Here is what we have in increasing performance/ protection and pricing. I apologize if this appears to be a bewildering array of choices. I try to work with folks to see what they need. I always recommend the minimum. The user can opt for whatever they please.
Price sensitive folks are usually recommended to stay with 12V 555 based pulsers (thermistor protection if needed). At the other end of the pricing/performance scale are the multi-stage Stamp pulsers. They borrow the gatling gun concept of firing multiple barrels to reduce heat.
In the same way the Stamp can effectively use multiple stages as a force multiplier. For example a 2 stage Stamp pulser works at about double the speed of a single stage. A 3 stage pulser, triple, etc...
Folks that expose their batteries to below freezing temps are advised to use the BS2i series.
For those of you willing to accept the challenge, digital desulfator kits are available with and without the BASIC Stamp. These can get you started into desulfation and give you the platform to develop an analyzer.
The digital desulfators utilize a BASIC Stamp computer (smaller than a stick of gum) to trigger the FET of a desulfator.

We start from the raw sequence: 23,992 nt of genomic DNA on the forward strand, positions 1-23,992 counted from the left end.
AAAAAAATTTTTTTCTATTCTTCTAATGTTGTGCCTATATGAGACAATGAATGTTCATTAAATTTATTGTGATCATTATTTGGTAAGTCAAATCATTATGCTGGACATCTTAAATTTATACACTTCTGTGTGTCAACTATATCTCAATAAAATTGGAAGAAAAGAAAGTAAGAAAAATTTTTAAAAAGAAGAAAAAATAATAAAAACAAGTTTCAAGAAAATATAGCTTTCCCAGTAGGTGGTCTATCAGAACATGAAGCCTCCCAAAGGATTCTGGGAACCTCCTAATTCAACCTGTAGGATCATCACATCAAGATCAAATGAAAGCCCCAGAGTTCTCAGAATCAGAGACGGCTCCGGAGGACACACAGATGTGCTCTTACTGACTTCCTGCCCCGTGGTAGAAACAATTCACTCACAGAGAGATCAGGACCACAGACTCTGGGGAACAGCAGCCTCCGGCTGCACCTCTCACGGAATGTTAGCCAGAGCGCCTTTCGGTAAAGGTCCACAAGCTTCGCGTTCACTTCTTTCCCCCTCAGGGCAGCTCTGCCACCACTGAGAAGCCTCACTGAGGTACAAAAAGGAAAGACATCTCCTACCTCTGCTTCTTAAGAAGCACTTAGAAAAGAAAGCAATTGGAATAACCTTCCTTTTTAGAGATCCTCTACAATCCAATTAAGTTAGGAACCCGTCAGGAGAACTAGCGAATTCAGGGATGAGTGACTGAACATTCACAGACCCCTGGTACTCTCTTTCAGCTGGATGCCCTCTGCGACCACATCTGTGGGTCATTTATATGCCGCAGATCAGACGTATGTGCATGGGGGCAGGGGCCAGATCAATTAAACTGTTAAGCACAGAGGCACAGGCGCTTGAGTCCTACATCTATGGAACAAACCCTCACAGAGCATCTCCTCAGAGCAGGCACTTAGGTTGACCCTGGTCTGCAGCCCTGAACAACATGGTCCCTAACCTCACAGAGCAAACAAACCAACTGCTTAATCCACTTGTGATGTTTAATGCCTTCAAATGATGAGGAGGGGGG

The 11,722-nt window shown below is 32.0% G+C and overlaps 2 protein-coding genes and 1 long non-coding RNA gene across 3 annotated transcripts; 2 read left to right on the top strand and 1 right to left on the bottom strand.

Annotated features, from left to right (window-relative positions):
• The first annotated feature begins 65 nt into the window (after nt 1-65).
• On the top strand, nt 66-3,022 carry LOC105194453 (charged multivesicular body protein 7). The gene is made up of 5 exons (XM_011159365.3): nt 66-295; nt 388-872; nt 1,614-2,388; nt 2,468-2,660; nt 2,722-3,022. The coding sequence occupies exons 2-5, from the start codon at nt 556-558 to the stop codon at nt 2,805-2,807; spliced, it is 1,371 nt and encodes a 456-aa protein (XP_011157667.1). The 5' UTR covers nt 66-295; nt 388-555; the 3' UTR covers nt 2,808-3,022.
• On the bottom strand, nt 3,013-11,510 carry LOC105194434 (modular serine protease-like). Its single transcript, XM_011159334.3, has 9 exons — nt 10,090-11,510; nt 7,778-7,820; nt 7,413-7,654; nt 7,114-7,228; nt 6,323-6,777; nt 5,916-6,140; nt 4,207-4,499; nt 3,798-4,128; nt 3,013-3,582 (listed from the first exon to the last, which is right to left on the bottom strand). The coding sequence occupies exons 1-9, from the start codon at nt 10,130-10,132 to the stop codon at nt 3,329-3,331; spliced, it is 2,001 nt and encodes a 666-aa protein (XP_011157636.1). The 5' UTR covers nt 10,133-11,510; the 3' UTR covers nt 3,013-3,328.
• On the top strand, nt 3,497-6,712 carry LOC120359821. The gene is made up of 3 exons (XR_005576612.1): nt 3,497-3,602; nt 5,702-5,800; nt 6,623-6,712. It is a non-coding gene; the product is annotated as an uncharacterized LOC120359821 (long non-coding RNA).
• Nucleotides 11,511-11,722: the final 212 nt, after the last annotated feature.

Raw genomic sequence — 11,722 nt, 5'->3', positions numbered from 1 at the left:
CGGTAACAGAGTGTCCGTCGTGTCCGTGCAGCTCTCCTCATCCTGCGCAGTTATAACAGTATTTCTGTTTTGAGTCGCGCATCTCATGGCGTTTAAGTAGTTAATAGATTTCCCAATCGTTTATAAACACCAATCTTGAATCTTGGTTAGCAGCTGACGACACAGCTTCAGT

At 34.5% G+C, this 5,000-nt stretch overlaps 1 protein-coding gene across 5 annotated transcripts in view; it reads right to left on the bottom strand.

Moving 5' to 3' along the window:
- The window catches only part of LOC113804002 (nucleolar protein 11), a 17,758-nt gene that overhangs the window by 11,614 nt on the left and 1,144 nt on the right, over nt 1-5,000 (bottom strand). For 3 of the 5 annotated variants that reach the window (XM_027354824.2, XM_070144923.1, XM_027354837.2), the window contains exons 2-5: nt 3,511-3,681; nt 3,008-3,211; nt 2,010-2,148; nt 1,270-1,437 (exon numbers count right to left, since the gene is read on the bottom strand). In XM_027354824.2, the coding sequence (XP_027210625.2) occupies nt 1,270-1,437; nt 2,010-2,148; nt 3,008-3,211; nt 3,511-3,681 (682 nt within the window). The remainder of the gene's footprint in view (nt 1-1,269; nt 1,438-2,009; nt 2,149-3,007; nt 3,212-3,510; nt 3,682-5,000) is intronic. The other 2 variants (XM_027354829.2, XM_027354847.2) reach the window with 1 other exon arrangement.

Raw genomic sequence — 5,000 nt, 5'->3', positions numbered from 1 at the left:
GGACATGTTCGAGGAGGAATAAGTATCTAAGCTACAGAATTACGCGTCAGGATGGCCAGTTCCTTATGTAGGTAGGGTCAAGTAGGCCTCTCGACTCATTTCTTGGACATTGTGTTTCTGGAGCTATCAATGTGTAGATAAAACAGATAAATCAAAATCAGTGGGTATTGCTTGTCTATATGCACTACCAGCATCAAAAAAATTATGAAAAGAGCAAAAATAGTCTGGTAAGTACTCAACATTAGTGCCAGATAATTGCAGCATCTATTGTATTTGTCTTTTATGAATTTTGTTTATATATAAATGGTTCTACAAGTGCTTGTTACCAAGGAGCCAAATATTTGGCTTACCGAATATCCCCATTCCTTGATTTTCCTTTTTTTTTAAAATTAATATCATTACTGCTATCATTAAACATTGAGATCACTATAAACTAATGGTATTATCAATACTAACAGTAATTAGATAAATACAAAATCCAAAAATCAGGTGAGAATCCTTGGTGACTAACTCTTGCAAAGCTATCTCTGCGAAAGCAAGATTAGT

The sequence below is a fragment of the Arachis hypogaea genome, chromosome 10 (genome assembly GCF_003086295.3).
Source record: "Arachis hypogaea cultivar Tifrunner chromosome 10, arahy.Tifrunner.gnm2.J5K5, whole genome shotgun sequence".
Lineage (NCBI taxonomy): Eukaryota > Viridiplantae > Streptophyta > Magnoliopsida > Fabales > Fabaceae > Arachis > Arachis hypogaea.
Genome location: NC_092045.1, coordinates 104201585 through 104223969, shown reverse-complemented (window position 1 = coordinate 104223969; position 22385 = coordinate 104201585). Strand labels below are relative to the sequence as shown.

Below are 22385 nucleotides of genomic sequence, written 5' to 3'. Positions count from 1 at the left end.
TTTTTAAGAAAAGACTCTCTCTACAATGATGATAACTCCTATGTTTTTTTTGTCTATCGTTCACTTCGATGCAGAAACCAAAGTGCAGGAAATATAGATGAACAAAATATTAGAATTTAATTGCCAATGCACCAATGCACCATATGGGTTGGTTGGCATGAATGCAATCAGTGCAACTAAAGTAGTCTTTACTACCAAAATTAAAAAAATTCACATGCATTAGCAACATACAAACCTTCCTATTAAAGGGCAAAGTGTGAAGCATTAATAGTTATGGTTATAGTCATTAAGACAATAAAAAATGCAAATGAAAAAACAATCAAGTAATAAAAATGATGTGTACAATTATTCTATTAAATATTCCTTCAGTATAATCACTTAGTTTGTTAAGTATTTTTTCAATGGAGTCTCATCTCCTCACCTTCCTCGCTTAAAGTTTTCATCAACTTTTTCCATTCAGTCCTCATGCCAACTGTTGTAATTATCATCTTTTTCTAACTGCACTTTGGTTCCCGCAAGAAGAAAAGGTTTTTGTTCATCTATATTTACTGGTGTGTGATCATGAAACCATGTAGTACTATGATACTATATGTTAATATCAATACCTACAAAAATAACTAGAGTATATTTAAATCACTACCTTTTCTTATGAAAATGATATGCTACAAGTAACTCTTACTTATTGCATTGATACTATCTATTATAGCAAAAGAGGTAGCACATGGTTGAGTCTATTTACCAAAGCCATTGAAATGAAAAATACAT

They are dirt simple to set the pulse width. Example,
PULSOUT 7, 5 (puts a 50uSec pulse on pin 7)
FOR Y=1 TO 65000:PULSOUT 7, Z:NEXT Y (does it 65000 times at about 2,000 Hz)
Here is a small sampling of the digital I/O commands available in the BASIC Stamp:
L.E.D's can be added to provide status via blink code. Other improvements such as battery analyzing circuitry (and others too numerous to mention here), can be added to make your digital desulfator a very powerful tool.
The addition of a rotary switch and a few dropping resistors enables you to build a digital desulfator that can be voltage selectable from 6, 12, 24, 36, etc. volts.